Although the Mongol danger was serious and real, Hungary was not prepared to deal with it, as
in the minds of the people (who had lived free from nomadic invasions for the last few hundred
years) a new invasion seemed impossible. The population was no longer a soldier population.
Only the rich nobles were trained as heavy-armored cavalry. The Hungarians had long since
forgotten the light-cavalry strategy and tactics of their ancestors, which were similar to those
now used by the Mongols.
Lessons learned 1.
• Arriving at the Hornád river without having been challenged to a fight by the
Mongols, the Hungarian army encamped on April 10, 1241. The Mongols
began their attack the next night. Soon, it was clear that the Hungarians
were losing the battle. The king escaped with the help of his bodyguard, but
the rest of the army was either killed without mercy by the Mongols or
drowned in the rivers while attempting an escape. The Mongols now
systematically occupied the Great Hungarian Plains, the slopes of the
northern Carpathian Mountains, and Transylvania. Where they found local
resistance, they mercilessly killed the population. Where the people did not
offer any resistance, they forced the men into servitude in the Mongol army.
Still, tens of thousands avoided Mongol domination by taking refuge behind
the walls of the few fortresses or by hiding in the forests or the large
marshes alongside the rivers. The Mongols, instead of leaving already
defenseless and helpless peoples behind and continuing their campaign
through Pannonia to Western Europe, spent the entire summer and fall
securing and pacifying the occupied territories. Then, during the winter,
contrary to the traditional strategy of the nomadic armies which started
campaigns only in spring-time, they crossed the Danube and continued their
systematic occupation including Pannonia. They eventually reached the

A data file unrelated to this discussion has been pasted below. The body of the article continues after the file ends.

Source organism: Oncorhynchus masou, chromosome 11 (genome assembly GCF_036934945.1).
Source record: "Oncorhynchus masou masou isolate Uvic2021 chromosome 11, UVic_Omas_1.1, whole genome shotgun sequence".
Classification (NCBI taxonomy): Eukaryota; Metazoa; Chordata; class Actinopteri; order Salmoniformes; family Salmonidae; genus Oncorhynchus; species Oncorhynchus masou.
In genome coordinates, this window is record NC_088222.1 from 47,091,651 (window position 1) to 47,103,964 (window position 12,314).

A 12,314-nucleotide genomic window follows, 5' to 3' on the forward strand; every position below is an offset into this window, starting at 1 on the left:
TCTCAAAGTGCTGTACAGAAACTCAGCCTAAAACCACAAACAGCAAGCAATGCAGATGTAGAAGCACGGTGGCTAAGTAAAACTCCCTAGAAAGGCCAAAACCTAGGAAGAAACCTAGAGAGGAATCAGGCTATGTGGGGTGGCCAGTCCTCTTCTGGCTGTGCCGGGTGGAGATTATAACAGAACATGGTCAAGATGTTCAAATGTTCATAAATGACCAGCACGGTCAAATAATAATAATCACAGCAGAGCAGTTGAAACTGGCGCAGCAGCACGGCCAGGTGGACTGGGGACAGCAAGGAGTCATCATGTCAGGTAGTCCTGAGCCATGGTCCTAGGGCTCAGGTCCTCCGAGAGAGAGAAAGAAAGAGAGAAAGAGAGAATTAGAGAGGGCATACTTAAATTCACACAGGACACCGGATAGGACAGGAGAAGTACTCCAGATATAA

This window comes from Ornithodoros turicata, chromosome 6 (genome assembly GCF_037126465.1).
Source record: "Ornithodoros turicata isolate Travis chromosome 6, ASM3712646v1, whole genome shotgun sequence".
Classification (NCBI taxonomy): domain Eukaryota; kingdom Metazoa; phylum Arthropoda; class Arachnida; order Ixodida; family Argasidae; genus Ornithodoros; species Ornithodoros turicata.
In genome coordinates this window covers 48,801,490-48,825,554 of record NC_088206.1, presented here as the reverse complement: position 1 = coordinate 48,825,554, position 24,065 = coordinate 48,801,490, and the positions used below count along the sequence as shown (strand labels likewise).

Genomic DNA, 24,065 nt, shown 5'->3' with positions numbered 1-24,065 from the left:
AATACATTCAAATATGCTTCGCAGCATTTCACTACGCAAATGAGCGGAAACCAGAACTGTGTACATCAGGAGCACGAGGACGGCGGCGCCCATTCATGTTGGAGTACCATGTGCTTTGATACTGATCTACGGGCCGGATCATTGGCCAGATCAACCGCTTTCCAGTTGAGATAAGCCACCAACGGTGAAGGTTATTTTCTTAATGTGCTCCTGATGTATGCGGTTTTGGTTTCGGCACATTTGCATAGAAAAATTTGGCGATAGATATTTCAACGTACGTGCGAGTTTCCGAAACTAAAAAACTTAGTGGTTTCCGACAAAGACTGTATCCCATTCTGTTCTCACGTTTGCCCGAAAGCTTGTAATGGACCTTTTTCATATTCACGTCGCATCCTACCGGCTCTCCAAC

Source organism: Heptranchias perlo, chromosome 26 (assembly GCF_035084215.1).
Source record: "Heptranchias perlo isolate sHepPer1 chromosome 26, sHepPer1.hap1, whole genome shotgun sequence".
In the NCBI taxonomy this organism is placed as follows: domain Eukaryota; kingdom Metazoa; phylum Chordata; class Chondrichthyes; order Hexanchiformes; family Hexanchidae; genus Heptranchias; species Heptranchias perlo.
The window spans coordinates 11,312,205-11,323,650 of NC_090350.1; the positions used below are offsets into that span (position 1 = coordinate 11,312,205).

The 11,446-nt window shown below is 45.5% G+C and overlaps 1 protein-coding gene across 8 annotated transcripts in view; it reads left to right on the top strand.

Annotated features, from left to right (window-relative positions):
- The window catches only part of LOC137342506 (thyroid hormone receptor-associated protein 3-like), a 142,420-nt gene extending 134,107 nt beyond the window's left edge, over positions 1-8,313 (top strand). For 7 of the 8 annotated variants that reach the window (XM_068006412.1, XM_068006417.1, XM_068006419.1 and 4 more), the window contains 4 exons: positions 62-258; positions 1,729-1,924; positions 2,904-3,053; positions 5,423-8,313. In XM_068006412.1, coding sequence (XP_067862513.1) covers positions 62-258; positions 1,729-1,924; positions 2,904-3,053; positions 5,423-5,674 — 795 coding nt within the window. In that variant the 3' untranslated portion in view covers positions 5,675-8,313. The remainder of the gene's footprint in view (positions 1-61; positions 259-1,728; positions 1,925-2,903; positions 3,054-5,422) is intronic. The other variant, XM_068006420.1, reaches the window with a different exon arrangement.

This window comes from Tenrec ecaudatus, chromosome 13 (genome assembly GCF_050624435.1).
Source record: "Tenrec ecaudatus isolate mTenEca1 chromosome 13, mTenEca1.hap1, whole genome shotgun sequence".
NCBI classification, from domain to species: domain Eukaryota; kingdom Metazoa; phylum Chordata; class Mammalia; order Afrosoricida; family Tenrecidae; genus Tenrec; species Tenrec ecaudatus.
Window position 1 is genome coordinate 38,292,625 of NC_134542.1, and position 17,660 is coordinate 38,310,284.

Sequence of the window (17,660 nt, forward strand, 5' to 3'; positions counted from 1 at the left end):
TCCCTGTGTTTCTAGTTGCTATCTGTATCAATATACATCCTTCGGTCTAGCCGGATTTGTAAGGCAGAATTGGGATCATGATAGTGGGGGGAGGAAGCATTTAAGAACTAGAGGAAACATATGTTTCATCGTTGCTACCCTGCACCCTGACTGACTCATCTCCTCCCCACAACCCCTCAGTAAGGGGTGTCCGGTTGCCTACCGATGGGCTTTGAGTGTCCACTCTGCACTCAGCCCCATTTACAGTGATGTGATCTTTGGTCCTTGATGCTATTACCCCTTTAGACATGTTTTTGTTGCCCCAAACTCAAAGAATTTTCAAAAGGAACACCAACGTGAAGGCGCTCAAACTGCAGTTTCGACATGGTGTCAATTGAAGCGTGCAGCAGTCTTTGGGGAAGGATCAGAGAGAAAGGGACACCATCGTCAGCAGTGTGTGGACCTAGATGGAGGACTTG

Austrian borders and the Adriatic shores in Dalmatia. At this time Croatia
was part of Hungary, since it was conquered by the Kingdom of Hungary in
Lessons 2.
At least 20%-40% of the population died, if not in slaughter then in epidemic. However the
Mongols took control of Hungary they couldn't occupy any fortressed cities like Fehérvár,
Esztergom, Veszprém, Tihany, Győr, Pannonhalma, Moson, Sopron, Vasvár, Újhely, Zala,
Léka, Pozsony -(today Bratislava Slovakia), Nitra, Komárom, Fülek and Abaújvár. Learning
from this lesson, the fortresses came to play a significant role in Hungary.
King Béla IV rebuilt the country and invested in fortifications. With a shortage of money, he
settled down Jewish families, investors and tradesmen giving them rights. The King settled tens
of thousands of Kun (Cumans) who had fled the country before the invasion. This is called the
second foundation of Hungary.
During the spring of 1242, Ögedei Khan had died at the age of fifty-six after a binge of drinking
during a hunting trip. Batu Khan, who was one of the contenders to the imperial throne,
returned at once with his armies to Asia (before withdrawal, Batu Khan ordered wholesale
execution of prisoners), leaving the whole of Eastern Europe depopulated and in ruins. Because
of his death, the Western Europe escaped unscathed.
Some Hungarian historians claim that Hungary's long resistance against the Mongols actually
saved Western Europe. Many Western European historians reject this interpretation
. They point out that the Mongols evacuated Hungary of their own free will, and that Western
Europe was saved by the sudden death of Ögedei Khan, not by the struggle of the Hungarians.
Other European and American historians have questioned whether the Mongols would have
been able to, or even wished to, continue their invasion into Europe west of the Hungarian plain
at all, given the logistical situation in Europe and their need to keep large number of horses in
the field to retain their strategic mobility.
The Mongolian invasion taught the Magyars a simple lesson: although the Mongols had
destroyed the countryside, the forts and fortified cities had survived.
King Bela IV
Béla IV (Hungarian: IV. Béla), (29 November 1206 – 3 May 1270), King of
Hungary[1] (1235-1270) and of Croatia (as part of the Hungarian Kingdom)
(1235-1270), duke of Styria between 1254-1258. One of the most famous kings